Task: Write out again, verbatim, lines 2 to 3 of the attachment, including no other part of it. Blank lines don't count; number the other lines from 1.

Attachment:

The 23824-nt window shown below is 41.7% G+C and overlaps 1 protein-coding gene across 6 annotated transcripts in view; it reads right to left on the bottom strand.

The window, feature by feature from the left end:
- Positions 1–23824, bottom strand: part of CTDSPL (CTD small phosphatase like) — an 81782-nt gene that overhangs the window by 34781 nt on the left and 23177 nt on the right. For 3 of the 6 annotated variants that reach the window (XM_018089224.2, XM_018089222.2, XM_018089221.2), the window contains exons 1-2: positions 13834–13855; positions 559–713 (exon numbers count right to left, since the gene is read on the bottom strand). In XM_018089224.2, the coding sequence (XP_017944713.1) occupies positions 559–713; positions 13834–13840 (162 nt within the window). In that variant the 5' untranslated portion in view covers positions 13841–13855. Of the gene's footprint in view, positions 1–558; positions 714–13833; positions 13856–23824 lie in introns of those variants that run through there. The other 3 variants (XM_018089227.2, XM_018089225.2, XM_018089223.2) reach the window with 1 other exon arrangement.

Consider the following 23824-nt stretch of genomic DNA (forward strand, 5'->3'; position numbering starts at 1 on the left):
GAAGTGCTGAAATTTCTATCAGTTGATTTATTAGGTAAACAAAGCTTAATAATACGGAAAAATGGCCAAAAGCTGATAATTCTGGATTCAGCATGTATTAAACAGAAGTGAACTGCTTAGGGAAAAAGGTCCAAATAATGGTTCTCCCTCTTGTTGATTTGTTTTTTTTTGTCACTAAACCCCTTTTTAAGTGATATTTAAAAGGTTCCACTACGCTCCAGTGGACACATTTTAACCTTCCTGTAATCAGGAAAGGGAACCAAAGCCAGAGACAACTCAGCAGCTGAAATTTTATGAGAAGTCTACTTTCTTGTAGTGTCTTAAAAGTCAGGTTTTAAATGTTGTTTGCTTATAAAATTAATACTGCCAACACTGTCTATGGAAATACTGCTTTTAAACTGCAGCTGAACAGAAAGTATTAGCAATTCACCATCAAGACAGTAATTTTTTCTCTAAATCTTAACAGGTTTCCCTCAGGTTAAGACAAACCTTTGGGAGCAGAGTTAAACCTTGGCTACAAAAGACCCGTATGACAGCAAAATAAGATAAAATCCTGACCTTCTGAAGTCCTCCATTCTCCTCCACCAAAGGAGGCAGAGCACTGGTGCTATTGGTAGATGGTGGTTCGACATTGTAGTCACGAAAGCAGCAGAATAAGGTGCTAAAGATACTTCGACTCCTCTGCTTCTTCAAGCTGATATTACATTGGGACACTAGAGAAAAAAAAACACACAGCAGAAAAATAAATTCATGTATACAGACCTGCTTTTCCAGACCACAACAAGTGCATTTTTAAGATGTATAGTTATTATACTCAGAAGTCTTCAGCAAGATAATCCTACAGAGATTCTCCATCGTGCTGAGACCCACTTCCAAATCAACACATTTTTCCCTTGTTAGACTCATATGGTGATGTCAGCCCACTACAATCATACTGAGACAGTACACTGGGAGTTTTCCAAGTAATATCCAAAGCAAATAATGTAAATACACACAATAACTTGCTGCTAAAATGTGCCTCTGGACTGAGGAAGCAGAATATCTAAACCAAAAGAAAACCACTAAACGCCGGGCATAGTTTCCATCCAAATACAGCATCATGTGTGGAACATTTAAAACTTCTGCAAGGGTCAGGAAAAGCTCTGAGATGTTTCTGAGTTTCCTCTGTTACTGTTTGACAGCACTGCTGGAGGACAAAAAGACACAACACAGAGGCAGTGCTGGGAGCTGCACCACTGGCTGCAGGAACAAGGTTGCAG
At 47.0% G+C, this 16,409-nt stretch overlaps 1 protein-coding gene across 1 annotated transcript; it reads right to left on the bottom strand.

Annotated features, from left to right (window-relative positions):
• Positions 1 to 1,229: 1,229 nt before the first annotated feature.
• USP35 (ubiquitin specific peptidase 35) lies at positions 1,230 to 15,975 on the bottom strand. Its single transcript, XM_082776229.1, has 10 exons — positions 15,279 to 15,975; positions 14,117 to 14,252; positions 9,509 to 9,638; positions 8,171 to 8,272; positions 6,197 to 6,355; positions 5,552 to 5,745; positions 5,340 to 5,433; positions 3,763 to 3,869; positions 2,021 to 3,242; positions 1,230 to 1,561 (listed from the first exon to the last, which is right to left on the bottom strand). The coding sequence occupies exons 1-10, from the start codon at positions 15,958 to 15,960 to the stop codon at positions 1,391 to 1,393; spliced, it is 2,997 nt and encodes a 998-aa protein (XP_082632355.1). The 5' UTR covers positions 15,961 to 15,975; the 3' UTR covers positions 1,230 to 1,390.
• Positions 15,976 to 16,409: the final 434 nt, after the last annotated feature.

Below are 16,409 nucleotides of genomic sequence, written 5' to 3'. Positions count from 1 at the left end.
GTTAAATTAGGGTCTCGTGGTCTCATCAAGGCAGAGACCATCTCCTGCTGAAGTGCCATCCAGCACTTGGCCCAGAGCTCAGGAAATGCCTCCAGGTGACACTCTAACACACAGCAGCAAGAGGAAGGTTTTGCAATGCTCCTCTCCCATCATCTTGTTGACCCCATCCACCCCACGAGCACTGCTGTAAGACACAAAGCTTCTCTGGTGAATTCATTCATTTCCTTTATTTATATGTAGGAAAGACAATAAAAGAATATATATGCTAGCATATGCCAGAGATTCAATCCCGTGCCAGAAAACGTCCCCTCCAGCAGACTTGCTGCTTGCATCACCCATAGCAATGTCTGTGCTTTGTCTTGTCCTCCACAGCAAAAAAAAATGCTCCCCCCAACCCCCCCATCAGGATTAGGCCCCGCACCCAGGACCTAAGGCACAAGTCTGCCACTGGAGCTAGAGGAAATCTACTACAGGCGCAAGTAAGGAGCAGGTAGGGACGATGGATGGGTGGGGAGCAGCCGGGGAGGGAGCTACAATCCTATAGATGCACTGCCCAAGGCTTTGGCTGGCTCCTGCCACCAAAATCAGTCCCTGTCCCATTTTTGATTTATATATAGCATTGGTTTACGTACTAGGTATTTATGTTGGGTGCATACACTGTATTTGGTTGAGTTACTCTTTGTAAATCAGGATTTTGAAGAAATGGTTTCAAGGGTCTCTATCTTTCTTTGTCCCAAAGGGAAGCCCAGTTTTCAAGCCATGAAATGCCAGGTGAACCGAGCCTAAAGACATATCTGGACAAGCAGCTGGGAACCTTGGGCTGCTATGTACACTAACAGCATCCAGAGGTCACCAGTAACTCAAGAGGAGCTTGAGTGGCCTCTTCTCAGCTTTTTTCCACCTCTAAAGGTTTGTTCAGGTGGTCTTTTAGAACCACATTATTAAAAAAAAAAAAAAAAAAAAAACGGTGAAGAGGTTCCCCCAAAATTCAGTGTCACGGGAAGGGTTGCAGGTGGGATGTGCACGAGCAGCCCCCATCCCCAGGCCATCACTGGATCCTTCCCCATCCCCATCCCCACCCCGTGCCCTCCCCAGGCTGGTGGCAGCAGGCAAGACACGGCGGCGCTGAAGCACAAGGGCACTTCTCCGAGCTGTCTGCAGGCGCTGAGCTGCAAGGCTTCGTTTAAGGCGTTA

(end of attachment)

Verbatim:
The window, feature by feature from the left end:
- Positions 1–23824, bottom strand: part of CTDSPL (CTD small phosphatase like) — an 81782-nt gene that overhangs the window by 34781 nt on the left and 23177 nt on the right. For 3 of the 6 annotated variants that reach the window (XM_018089224.2, XM_018089222.2, XM_018089221.2), the window contains exons 1-2: positions 13834–13855; positions 559–713 (exon numbers count right to left, since the gene is read on the bottom strand). In XM_018089224.2, the coding sequence (XP_017944713.1) occupies positions 559–713; positions 13834–13840 (162 nt within the window). In that variant the 5' untranslated portion in view covers positions 13841–13855. Of the gene's footprint in view, positions 1–558; positions 714–13833; positions 13856–23824 lie in introns of those variants that run through there. The other 3 variants (XM_018089227.2, XM_018089225.2, XM_018089223.2) reach the window with 1 other exon arrangement.